As the pilgrims walk the Camino, we hear the stories they tell to justify their journey to others; the truer stories they choose to carry alone; and the truest stories they struggle to face.  As they walk, through the process of walking together, each of the pilgrims experience change, in ways they neither expected nor sought to create.  As they arrive at their destinations, each one also comes to terms with things about themselves: things they discover don’t need to change in the way they thought or hoped or expected – removed, resolved, brought to an end – but need to be carried onward in such a way that pain is continually being transformed into beauty.

As ever, it is a joy to watch Martin Sheen at his craft.  But story-of-the-film aside, I was also touched deeply by the story of the making of this film: that here was a thing of beauty created by a father and a son working together, by a father and son who had clearly walked a journey together.  It left me wanting to walk a camino – not necessarily the Camino – yes; but more, it left me thinking about what thing of beauty I might create with my children.  I don’t know what that will be, but my instinct is that it will only be discovered on the way, in saying ‘yes’ to the challenging invitation in every moment, good or ill, to choose to be alive.

Monday, May 02, 2011

Clarity : Paradox : Mystery

The online discussion around Rob Bell’s latest book, and to a far lesser degree around the Bishop of London’s sermon at the royal wedding, has got me thinking about clarity.  Both have been accused of being unclear, of lacking clarity, of failing to present the gospel in a way that is clear ... which causes me to think about the nature of clarity, and whether much of what we call clarity is actually unbiblical.

The Bible is full of paradoxes.  And the western-educated mind abhors a paradox.  A mind so shaped sees paradox as contradiction.  So some argue that the Bible contradicts itself, and this is evidence of its unreliability; while others strive to resolve the paradoxes, to show that there isn’t actually a contradiction here after all.

Of course, paradox is not alien to science: light has properties of both a particle and a wave – and yet this is not grounds on which to reject belief in the existence of light.

As I read it, there is a consistent thread running through the Bible that paints a picture in which almost everyone, all but a remnant, will be ‘lost’ (light is a particle); and there is a consistent thread running through the Bible that paints a picture in which almost everyone, even all, will be ‘saved’ (light is a wave); and the Bible resolutely refuses to resolve this paradox.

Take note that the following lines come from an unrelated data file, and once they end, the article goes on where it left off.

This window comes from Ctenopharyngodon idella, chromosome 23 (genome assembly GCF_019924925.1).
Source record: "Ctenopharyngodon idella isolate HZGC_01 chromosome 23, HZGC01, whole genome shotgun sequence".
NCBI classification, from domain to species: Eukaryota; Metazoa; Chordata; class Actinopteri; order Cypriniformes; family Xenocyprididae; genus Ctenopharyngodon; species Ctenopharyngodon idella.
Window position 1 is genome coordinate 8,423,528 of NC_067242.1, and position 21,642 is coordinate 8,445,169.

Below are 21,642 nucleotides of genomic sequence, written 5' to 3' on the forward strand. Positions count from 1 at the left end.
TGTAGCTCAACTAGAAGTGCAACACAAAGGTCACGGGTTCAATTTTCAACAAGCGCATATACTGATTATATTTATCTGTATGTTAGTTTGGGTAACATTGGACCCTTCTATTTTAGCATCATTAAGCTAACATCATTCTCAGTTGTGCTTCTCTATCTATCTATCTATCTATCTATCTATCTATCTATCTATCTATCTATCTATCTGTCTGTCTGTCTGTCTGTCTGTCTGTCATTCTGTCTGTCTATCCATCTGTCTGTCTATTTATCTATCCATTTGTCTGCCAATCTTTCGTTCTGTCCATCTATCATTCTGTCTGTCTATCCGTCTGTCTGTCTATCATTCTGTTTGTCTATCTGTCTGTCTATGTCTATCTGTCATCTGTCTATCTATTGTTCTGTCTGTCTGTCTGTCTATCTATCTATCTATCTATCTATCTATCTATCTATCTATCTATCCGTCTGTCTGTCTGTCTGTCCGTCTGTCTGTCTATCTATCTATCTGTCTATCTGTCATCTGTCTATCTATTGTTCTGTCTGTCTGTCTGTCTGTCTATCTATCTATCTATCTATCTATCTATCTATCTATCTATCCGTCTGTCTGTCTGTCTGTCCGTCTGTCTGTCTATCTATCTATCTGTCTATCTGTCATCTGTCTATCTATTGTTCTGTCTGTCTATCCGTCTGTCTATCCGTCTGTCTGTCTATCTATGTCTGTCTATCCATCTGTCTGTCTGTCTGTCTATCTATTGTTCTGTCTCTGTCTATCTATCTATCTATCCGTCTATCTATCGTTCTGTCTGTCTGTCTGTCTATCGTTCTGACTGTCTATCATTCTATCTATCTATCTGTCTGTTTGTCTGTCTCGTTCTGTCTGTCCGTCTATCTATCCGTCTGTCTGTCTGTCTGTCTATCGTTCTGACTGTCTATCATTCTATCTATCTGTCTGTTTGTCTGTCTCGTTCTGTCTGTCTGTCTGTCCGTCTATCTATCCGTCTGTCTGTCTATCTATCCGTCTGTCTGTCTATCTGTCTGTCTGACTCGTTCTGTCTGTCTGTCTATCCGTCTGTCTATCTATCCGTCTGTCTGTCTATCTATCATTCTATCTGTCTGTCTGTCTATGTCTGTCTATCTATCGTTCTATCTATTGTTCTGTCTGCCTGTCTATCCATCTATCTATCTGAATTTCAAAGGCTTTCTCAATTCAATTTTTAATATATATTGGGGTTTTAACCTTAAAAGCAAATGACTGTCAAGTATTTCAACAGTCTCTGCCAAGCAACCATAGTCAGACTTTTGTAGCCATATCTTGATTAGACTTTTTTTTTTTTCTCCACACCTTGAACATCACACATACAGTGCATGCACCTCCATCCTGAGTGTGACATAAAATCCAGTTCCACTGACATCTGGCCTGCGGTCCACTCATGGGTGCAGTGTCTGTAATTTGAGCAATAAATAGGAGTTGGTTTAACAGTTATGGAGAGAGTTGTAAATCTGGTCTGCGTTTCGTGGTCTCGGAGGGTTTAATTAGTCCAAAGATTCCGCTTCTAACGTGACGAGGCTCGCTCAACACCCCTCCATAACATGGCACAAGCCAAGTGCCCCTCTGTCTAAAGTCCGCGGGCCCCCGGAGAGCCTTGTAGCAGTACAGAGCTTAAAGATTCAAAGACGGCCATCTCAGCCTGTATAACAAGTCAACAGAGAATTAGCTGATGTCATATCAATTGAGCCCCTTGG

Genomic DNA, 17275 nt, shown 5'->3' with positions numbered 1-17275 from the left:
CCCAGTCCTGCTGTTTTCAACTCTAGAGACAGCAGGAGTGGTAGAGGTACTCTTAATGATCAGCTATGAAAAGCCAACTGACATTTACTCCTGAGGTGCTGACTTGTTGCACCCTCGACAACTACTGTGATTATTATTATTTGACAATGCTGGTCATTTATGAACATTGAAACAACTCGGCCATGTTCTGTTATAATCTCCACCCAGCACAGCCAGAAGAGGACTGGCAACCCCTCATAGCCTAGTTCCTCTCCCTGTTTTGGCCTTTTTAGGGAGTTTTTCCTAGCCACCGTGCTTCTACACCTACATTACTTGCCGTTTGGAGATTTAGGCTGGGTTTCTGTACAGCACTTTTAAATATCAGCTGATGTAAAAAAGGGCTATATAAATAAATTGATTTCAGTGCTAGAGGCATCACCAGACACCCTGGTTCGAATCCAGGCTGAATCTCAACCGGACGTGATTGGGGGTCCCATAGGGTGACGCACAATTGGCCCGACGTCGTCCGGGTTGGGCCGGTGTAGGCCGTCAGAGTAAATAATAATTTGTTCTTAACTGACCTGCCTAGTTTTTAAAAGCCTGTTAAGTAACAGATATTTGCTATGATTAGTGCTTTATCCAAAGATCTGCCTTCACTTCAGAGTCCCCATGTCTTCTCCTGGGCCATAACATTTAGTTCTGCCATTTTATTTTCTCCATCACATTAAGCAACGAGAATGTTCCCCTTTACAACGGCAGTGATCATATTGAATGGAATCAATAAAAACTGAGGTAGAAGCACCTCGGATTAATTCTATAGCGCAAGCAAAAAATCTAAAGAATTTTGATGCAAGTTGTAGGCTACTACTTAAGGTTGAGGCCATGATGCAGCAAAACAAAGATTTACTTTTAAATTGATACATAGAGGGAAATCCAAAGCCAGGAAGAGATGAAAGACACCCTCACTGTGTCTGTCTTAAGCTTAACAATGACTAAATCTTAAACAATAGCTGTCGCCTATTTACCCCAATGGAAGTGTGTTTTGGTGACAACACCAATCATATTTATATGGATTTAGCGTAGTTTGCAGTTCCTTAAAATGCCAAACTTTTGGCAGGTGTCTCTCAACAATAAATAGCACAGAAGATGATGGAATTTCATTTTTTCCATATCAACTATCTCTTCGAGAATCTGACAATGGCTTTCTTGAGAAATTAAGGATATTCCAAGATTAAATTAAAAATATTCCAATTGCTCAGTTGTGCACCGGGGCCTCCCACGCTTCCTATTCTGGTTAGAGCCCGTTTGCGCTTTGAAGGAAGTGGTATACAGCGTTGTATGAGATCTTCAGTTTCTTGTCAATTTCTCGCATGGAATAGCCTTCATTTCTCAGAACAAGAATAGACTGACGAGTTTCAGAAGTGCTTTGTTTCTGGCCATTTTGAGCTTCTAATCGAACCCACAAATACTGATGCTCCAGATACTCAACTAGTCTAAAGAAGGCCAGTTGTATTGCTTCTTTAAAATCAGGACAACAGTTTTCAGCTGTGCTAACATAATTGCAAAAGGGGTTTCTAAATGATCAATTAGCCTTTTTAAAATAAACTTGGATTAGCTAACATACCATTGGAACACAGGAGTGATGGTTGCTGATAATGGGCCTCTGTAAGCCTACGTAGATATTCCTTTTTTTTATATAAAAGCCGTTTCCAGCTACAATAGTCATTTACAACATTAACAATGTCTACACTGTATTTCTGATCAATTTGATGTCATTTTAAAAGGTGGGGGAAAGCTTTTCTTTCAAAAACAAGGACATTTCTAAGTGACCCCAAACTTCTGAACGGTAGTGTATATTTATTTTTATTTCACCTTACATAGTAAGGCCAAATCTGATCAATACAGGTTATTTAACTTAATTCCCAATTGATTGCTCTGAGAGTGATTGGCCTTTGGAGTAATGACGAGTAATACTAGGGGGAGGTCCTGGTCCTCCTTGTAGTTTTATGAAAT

Why?  Because paradox serves to reveal to us that there are limits to our knowledge; that even though God reveals himself to us, his ways are higher than ours, his wisdom is foolishness to us, our wisdom is foolishness to him.  The same is true of mystery, of deep things pertaining to humanity as well as to divinity.

That is what I mean by suggesting that a clarity that attempts to resolve biblical paradoxes one way or the other, or to avoid mystery or flatten depth, is unbiblical.  Biblical clarity presents paradox (not necessarily, if at all, both parts at the same time) and invites us to live with the tension of not knowing how God will demonstrate both elements to be true.  It is a stumbling-block, because it cannot be done by the western-educated mind, but requires of us a change-of-mind or repentance.  Biblical clarity presents mystery and invites us both to live with limits and to gaze beyond, neither having too high an opinion of ourselves nor settling for a shallow existence where there is only surface.  It speaks not to the intellect but to the imagination, to hopes we are largely anaesthetised to by fear.

In the light of today’s news: if you believe that today Osama bin Laden has begun an eternity of conscious torment (presumably alongside many who died on 9/11), then today is not a day for rejoicing; if you believe that today bin Laden has begun a process which will lead to the annihilation of his soul, then today is not a day for rejoicing; and if you believe that even today and after today the possibility exists for bin Laden to respond to the love and mercy of God, that he will suffer loss but will enter paradise, and that one day we will meet him not as an enemy but as a reconciled friend, even then today is not a day for rejoicing in his death.  On any reading, today is a day to lament loss and to commend us all into God’s mercy.

If, however, we want ‘clear’ statements, a presentation of the breaking-in of the up-side-down kingdom of heaven which invites/challenges us to repent and believe – to change our worldly assumptions and to behave differently – then today let us start by noting these:

“Do not gloat when your enemy falls; when he stumbles, do not let your heart rejoice, or the Lord will see and disapprove and turn his wrath away from him.” (Proverbs 24:17, 18)


“You have heard that it was said, ‘Love your neighbour and hate your enemy.’  But I tell you: Love your enemies and pray for those who persecute you, that you may be sons of your Father in heaven.  He causes his sun to rise on the evil and the good, and sends rain on the righteous and the unrighteous.  If you love those who love you, what reward will you get?  Are not even the tax collectors doing that?  And if you greet only your brothers, what are you doing more than others?  Do not even pagans do that?  Be perfect, therefore, as your heavenly Father is perfect.”  Jesus (Matthew 5:43-48)